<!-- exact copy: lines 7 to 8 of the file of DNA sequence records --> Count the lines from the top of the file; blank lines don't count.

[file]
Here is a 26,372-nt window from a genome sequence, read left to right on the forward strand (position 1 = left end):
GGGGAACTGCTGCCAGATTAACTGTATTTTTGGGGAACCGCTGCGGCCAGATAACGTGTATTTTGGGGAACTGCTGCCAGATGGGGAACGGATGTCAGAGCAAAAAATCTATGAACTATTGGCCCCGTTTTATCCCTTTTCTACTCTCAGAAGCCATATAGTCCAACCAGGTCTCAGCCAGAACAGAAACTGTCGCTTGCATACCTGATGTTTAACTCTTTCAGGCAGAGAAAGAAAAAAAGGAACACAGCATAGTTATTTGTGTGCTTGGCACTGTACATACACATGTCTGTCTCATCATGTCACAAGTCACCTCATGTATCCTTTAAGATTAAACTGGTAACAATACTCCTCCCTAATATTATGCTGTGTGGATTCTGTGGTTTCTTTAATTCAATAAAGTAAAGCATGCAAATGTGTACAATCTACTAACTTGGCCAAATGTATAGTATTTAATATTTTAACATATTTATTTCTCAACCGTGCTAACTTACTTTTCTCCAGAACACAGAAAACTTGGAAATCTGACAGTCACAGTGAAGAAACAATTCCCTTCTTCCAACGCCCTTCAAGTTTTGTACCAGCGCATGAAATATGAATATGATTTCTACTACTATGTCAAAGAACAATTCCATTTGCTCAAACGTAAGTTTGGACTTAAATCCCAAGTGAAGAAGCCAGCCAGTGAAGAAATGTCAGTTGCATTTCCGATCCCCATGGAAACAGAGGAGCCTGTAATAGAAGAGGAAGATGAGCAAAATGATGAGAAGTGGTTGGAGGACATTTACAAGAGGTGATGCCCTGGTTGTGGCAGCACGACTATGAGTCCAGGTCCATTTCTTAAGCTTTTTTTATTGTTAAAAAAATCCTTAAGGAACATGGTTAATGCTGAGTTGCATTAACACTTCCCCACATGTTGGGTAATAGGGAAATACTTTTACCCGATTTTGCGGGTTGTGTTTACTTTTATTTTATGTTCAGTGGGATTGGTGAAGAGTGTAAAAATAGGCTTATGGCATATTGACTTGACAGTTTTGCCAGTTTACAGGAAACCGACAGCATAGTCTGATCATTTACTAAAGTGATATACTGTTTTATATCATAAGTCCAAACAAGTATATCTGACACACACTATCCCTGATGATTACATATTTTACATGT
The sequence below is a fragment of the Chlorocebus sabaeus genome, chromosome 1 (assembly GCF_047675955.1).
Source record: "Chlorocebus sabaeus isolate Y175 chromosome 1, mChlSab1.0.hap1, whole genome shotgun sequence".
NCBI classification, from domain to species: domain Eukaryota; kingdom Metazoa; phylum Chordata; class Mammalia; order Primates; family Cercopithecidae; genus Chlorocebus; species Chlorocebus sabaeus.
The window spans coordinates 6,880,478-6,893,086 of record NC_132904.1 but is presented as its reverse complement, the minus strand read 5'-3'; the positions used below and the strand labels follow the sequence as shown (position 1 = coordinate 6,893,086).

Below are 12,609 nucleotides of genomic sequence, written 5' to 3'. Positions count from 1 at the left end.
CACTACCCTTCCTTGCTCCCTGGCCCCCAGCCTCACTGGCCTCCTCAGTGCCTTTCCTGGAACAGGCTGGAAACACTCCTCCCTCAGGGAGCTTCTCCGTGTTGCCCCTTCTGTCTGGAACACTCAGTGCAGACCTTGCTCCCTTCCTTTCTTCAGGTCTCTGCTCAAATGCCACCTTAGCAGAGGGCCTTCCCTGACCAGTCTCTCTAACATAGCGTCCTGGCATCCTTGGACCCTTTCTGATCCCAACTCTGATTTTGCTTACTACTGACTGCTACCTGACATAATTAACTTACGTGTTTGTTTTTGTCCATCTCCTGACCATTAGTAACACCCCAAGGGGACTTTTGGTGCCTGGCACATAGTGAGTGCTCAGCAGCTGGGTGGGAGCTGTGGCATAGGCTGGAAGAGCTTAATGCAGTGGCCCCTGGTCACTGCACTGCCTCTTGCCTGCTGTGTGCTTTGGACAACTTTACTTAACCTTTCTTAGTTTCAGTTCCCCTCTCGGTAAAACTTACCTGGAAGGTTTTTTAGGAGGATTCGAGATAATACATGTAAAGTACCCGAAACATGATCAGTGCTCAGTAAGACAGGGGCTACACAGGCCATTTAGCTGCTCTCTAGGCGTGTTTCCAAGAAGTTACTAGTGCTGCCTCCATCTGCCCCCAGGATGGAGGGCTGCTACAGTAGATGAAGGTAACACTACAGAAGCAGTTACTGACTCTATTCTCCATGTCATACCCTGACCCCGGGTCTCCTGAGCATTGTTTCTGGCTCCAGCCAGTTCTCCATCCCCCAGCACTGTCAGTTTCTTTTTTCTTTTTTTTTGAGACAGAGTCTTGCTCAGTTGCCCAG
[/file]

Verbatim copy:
Below are 12,609 nucleotides of genomic sequence, written 5' to 3'. Positions count from 1 at the left end.
CACTACCCTTCCTTGCTCCCTGGCCCCCAGCCTCACTGGCCTCCTCAGTGCCTTTCCTGGAACAGGCTGGAAACACTCCTCCCTCAGGGAGCTTCTCCGTGTTGCCCCTTCTGTCTGGAACACTCAGTGCAGACCTTGCTCCCTTCCTTTCTTCAGGTCTCTGCTCAAATGCCACCTTAGCAGAGGGCCTTCCCTGACCAGTCTCTCTAACATAGCGTCCTGGCATCCTTGGACCCTTTCTGATCCCAACTCTGATTTTGCTTACTACTGACTGCTACCTGACATAATTAACTTACGTGTTTGTTTTTGTCCATCTCCTGACCATTAGTAACACCCCAAGGGGACTTTTGGTGCCTGGCACATAGTGAGTGCTCAGCAGCTGGGTGGGAGCTGTGGCATAGGCTGGAAGAGCTTAATGCAGTGGCCCCTGGTCACTGCACTGCCTCTTGCCTGCTGTGTGCTTTGGACAACTTTACTTAACCTTTCTTAGTTTCAGTTCCCCTCTCGGTAAAACTTACCTGGAAGGTTTTTTAGGAGGATTCGAGATAATACATGTAAAGTACCCGAAACATGATCAGTGCTCAGTAAGACAGGGGCTACACAGGCCATTTAGCTGCTCTCTAGGCGTGTTTCCAAGAAGTTACTAGTGCTGCCTCCATCTGCCCCCAGGATGGAGGGCTGCTACAGTAGATGAAGGTAACACTACAGAAGCAGTTACTGACTCTATTCTCCATGTCATACCCTGACCCCGGGTCTCCTGAGCATTGTTTCTGGCTCCAGCCAGTTCTCCATCCCCCAGCACTGTCAGTTTCTTTTTTCTTTTTTTTTGAGACAGAGTCTTGCTCAGTTGCCCAG